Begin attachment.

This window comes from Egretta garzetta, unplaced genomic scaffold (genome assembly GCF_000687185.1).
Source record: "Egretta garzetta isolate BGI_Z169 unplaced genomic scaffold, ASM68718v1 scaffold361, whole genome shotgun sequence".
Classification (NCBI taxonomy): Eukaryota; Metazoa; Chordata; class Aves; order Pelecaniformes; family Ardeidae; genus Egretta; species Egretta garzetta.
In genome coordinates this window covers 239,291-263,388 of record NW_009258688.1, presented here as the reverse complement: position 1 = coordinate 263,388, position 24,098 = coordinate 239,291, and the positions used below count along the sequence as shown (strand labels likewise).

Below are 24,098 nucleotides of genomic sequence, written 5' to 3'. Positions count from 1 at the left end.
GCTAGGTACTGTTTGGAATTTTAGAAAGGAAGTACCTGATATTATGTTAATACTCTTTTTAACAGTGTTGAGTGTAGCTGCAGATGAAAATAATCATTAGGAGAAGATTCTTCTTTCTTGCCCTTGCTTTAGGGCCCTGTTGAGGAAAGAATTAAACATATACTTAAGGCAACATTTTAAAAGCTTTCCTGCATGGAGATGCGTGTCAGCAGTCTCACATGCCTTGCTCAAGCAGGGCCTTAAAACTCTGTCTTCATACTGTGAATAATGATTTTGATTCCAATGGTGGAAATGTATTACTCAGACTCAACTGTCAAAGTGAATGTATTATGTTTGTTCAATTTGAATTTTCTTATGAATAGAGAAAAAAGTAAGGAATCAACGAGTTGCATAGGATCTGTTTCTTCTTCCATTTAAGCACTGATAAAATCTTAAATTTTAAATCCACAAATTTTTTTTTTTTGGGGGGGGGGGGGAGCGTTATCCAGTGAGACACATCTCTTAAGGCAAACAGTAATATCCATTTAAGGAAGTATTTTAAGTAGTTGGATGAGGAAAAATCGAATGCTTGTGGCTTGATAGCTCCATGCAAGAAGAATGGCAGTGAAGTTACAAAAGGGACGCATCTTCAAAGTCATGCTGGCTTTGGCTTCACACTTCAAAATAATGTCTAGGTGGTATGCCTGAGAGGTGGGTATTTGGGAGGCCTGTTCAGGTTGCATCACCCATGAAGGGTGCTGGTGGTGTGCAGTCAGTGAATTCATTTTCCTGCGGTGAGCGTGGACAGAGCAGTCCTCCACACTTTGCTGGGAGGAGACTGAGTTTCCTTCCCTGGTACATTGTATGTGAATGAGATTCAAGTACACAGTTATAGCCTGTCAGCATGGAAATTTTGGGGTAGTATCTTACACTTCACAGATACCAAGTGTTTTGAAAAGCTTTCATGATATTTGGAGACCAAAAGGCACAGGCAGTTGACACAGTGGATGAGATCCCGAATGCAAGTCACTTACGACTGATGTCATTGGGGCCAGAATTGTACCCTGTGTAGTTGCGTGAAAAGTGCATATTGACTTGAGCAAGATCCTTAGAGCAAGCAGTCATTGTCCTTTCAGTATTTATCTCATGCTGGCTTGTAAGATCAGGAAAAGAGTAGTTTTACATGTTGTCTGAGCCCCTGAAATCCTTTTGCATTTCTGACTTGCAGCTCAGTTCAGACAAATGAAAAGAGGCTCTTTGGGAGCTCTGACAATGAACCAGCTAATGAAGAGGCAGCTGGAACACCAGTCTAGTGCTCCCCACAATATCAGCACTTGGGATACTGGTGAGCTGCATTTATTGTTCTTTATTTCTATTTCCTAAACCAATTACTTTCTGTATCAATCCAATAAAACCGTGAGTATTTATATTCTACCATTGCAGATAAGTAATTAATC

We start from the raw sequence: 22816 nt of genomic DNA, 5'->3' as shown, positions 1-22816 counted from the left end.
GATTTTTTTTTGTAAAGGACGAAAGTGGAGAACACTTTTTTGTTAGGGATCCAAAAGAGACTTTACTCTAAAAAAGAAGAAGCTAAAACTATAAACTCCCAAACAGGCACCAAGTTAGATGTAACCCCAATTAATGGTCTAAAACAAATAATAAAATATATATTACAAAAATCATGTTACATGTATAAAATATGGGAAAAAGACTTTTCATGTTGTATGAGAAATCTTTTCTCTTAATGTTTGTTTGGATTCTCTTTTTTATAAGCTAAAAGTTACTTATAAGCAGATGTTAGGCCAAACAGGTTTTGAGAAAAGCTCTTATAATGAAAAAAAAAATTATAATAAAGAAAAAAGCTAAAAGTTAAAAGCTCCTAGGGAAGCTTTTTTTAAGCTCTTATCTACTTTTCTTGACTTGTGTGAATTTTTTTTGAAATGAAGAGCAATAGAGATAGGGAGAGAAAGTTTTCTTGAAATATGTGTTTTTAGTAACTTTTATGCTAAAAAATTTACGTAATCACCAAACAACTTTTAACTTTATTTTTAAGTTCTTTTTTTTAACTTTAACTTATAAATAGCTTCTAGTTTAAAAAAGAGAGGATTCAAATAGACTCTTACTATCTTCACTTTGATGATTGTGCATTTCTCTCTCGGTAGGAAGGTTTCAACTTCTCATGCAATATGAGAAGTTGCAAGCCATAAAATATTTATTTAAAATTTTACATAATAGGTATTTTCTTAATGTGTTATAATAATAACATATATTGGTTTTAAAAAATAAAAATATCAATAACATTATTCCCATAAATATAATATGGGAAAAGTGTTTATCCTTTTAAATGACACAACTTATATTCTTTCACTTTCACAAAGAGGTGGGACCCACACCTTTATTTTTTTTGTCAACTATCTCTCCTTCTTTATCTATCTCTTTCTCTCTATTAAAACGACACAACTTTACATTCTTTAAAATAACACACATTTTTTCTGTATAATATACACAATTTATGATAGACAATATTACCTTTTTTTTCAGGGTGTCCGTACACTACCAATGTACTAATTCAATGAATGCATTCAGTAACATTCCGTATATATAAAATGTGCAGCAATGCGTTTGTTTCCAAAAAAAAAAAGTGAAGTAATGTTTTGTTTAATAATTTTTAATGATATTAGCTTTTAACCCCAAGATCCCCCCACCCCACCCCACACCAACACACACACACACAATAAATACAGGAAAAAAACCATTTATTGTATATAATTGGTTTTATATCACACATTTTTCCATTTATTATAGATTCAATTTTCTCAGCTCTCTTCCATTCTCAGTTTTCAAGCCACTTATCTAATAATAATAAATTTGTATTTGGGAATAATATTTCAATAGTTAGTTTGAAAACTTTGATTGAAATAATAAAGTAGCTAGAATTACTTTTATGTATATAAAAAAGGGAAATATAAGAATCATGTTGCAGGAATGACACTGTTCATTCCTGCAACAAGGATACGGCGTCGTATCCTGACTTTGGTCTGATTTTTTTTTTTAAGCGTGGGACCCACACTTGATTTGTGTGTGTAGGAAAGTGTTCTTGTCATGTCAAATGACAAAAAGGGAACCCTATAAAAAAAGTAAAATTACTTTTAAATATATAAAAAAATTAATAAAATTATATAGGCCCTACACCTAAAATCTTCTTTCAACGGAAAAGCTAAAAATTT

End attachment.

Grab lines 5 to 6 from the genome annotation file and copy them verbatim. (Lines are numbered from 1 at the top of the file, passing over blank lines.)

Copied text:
Below are 24,098 nucleotides of genomic sequence, written 5' to 3'. Positions count from 1 at the left end.
GCTAGGTACTGTTTGGAATTTTAGAAAGGAAGTACCTGATATTATGTTAATACTCTTTTTAACAGTGTTGAGTGTAGCTGCAGATGAAAATAATCATTAGGAGAAGATTCTTCTTTCTTGCCCTTGCTTTAGGGCCCTGTTGAGGAAAGAATTAAACATATACTTAAGGCAACATTTTAAAAGCTTTCCTGCATGGAGATGCGTGTCAGCAGTCTCACATGCCTTGCTCAAGCAGGGCCTTAAAACTCTGTCTTCATACTGTGAATAATGATTTTGATTCCAATGGTGGAAATGTATTACTCAGACTCAACTGTCAAAGTGAATGTATTATGTTTGTTCAATTTGAATTTTCTTATGAATAGAGAAAAAAGTAAGGAATCAACGAGTTGCATAGGATCTGTTTCTTCTTCCATTTAAGCACTGATAAAATCTTAAATTTTAAATCCACAAATTTTTTTTTTTTGGGGGGGGGGGGGAGCGTTATCCAGTGAGACACATCTCTTAAGGCAAACAGTAATATCCATTTAAGGAAGTATTTTAAGTAGTTGGATGAGGAAAAATCGAATGCTTGTGGCTTGATAGCTCCATGCAAGAAGAATGGCAGTGAAGTTACAAAAGGGACGCATCTTCAAAGTCATGCTGGCTTTGGCTTCACACTTCAAAATAATGTCTAGGTGGTATGCCTGAGAGGTGGGTATTTGGGAGGCCTGTTCAGGTTGCATCACCCATGAAGGGTGCTGGTGGTGTGCAGTCAGTGAATTCATTTTCCTGCGGTGAGCGTGGACAGAGCAGTCCTCCACACTTTGCTGGGAGGAGACTGAGTTTCCTTCCCTGGTACATTGTATGTGAATGAGATTCAAGTACACAGTTATAGCCTGTCAGCATGGAAATTTTGGGGTAGTATCTTACACTTCACAGATACCAAGTGTTTTGAAAAGCTTTCATGATATTTGGAGACCAAAAGGCACAGGCAGTTGACACAGTGGATGAGATCCCGAATGCAAGTCACTTACGACTGATGTCATTGGGGCCAGAATTGTACCCTGTGTAGTTGCGTGAAAAGTGCATATTGACTTGAGCAAGATCCTTAGAGCAAGCAGTCATTGTCCTTTCAGTATTTATCTCATGCTGGCTTGTAAGATCAGGAAAAGAGTAGTTTTACATGTTGTCTGAGCCCCTGAAATCCTTTTGCATTTCTGACTTGCAGCTCAGTTCAGACAAATGAAAAGAGGCTCTTTGGGAGCTCTGACAATGAACCAGCTAATGAAGAGGCAGCTGGAACACCAGTCTAGTGCTCCCCACAATATCAGCACTTGGGATACTGGTGAGCTGCATTTATTGTTCTTTATTTCTATTTCCTAAACCAATTACTTTCTGTATCAATCCAATAAAACCGTGAGTATTTATATTCTACCATTGCAGATAAGTAATTAATC